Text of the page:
Package of local gun restrictions signed into law in New Orleans

Under a law signed Monday by Mayor Mitch Landrieu, New Orleans is the first city in the state to require the reporting of lost or stolen guns. (Photo: Councilman Jason Williams)

Under a law signed Monday by Mayor Mitch Landrieu, New Orleans is the first city in the state to require the reporting of lost or stolen guns. (Photo: Councilman Jason Williams)

New Orleans residents will now be obligated to report lost or stolen guns, see more gun free zones and be subject to fines for negligently carrying a concealed firearm.

The proposal was unveiled in April by city leaders eager to tame the Crescent City’s violent streets. Though trimmed from its initial scope, the ordinance passed the Criminal Justice Committee and City Council as a whole in unanimous votes earlier this month. New Orleans Mayor Mitch Landrieu, a member of Michael Bloomberg’s Mayors Against Illegal Guns, signed the measure into law on Monday.

“When criminals are intent on doing harm, too many innocent people are caught in the crossfire,” said Landrieu in a statement. “We have a moral obligation to do everything in our power to fight back and halt the stream of guns getting in the wrong hands and increasing the penalties when they are used negligently.”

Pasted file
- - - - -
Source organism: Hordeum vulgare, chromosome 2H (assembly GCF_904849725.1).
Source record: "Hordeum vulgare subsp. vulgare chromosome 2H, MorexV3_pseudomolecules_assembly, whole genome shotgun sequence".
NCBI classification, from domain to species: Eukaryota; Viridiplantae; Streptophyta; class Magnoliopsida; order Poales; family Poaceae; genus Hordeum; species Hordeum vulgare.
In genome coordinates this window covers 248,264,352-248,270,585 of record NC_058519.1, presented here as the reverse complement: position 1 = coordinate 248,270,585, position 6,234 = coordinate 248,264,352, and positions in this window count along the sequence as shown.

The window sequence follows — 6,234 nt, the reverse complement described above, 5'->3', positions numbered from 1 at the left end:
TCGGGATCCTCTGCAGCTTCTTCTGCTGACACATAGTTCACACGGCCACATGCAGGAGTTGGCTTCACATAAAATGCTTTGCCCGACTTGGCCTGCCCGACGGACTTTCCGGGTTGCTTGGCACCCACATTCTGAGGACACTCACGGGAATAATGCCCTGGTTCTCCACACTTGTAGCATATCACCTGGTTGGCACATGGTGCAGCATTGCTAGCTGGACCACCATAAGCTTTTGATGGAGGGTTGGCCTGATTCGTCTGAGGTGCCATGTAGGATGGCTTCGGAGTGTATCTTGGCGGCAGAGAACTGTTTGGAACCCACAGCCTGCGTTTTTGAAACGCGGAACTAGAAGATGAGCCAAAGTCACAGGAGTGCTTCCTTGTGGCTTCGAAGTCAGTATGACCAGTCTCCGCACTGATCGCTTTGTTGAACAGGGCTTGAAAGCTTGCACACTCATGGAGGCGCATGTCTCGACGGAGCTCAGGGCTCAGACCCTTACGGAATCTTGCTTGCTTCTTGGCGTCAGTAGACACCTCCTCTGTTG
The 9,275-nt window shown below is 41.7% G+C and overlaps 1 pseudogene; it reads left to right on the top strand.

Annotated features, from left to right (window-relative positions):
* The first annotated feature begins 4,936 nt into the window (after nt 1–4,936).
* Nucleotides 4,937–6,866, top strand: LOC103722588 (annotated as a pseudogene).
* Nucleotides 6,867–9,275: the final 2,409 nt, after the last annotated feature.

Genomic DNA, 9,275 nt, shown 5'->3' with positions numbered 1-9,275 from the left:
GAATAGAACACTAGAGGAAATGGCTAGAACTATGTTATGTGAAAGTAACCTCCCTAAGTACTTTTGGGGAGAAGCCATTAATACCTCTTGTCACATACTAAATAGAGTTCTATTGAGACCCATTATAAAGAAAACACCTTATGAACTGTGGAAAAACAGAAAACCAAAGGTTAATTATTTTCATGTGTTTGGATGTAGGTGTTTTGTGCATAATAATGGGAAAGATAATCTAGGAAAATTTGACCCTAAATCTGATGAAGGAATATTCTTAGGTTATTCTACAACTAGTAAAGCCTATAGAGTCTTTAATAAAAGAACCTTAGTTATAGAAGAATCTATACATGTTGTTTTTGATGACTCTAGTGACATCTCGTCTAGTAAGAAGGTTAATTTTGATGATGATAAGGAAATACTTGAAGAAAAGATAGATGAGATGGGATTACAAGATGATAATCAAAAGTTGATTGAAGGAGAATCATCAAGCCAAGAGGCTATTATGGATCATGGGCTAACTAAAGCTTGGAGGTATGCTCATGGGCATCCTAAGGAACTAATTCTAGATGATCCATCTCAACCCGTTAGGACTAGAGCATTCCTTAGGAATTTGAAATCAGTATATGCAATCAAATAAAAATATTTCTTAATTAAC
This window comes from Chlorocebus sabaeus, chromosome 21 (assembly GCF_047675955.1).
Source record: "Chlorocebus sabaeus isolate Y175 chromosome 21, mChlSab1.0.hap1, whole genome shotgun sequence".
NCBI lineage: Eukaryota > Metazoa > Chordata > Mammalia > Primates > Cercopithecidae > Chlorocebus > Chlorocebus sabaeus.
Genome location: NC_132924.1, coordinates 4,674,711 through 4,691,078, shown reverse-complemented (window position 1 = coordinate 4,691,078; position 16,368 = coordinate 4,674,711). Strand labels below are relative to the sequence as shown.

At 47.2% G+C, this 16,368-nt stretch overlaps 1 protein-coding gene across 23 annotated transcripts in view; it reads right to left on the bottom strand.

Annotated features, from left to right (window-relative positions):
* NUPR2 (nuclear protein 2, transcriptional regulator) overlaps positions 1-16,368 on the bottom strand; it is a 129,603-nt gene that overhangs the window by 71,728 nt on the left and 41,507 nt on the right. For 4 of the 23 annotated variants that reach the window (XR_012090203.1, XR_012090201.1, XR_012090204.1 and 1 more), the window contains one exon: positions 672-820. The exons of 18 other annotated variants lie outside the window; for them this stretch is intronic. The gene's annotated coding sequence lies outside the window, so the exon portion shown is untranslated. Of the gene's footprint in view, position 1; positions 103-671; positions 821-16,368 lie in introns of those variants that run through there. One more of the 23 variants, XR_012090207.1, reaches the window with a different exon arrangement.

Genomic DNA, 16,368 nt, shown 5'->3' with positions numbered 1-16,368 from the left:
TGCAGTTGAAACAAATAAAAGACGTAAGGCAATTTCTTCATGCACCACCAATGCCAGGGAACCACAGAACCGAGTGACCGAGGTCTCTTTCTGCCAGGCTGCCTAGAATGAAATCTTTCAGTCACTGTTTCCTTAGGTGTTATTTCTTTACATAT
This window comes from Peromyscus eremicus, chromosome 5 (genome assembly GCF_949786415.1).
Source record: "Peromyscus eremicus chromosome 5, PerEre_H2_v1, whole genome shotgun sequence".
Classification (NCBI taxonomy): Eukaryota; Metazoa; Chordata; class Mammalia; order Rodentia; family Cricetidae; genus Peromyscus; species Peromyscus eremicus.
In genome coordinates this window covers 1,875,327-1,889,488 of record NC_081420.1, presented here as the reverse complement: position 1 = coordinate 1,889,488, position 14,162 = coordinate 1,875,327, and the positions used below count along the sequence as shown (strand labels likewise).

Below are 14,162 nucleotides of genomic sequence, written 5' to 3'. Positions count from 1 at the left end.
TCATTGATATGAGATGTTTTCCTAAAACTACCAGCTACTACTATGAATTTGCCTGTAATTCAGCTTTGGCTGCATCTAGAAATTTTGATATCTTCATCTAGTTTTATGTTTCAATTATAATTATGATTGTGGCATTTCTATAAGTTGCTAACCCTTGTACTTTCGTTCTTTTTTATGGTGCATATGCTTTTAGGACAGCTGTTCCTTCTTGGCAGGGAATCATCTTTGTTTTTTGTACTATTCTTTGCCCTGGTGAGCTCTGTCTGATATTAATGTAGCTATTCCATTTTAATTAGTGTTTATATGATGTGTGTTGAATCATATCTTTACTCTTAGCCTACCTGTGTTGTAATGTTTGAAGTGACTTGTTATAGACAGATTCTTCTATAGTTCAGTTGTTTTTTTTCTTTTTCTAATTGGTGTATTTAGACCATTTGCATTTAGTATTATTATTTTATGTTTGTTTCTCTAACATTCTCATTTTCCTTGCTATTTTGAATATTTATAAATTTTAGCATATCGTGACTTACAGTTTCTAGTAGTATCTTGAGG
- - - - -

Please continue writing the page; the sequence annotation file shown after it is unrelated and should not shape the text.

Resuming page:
As proposed, the measure sought to modify City Sections 54-357 through 54-361.

Under the new law, guns lost or stolen have to be reported to the New Orleans Police Department within 48 hours. Failure to do so could lead to a $250 fine for the first offense, $500 for each subsequent. City officials feel the law — which would be the first of its kind in Louisiana and a rarity in Southern states — would deter gun trafficking.

“An M16 and an AK47 are not hunting rifles,” said Councilmember James A. Gray II, one of the measure’s sponsors. “A Glock 19 with a 33-bullet magazine was not made to shoot deer. These guns were made to kill people. If you’re going to own a gun, you have to be responsible and make sure that your lost or stolen gun isn’t used to hurt anyone.”

According to the Law Center to Prevent Gun Violence, 10 states and the District of Columbia mandate the reporting of lost or stolen guns. None of the states are in the South.

Next, the law defines all of the 103 New Orleans Recreation Development Commission parks and facilities as well as areas where NORDC-sponsored events are taking place as “firearm-free zones,” under threat of a $500 fine or six months in jail. Exemptions are in place for law enforcement or those with a concealed carry permit. Each NORDC facility will be marked by new signage as in coming weeks, the defacement of which carries the same fine as violating the ordinance itself.

Finally, the law criminalizes the “negligent carrying of a concealed firearm” under the same threat of a $500 fine or six months of imprisonment — as well as the possible loss of an individual’s carry permit and firearm. It should be noted the measure duplicates state law already in place.

The National Rifle Association opposed the new ordinance, holding the reporting mandate only punishes victims of gun theft while the imposition of more gun free zones in a city with a soaring crime rate strips legal guns from New Orleans’ streets.

The night before Landrieu signed the measure into law, a 63-year-old man was killed on his way to get a pack of cigarettes while five others were wounded in a shooting to which police are searching for motive.

The new law took effect at signing.

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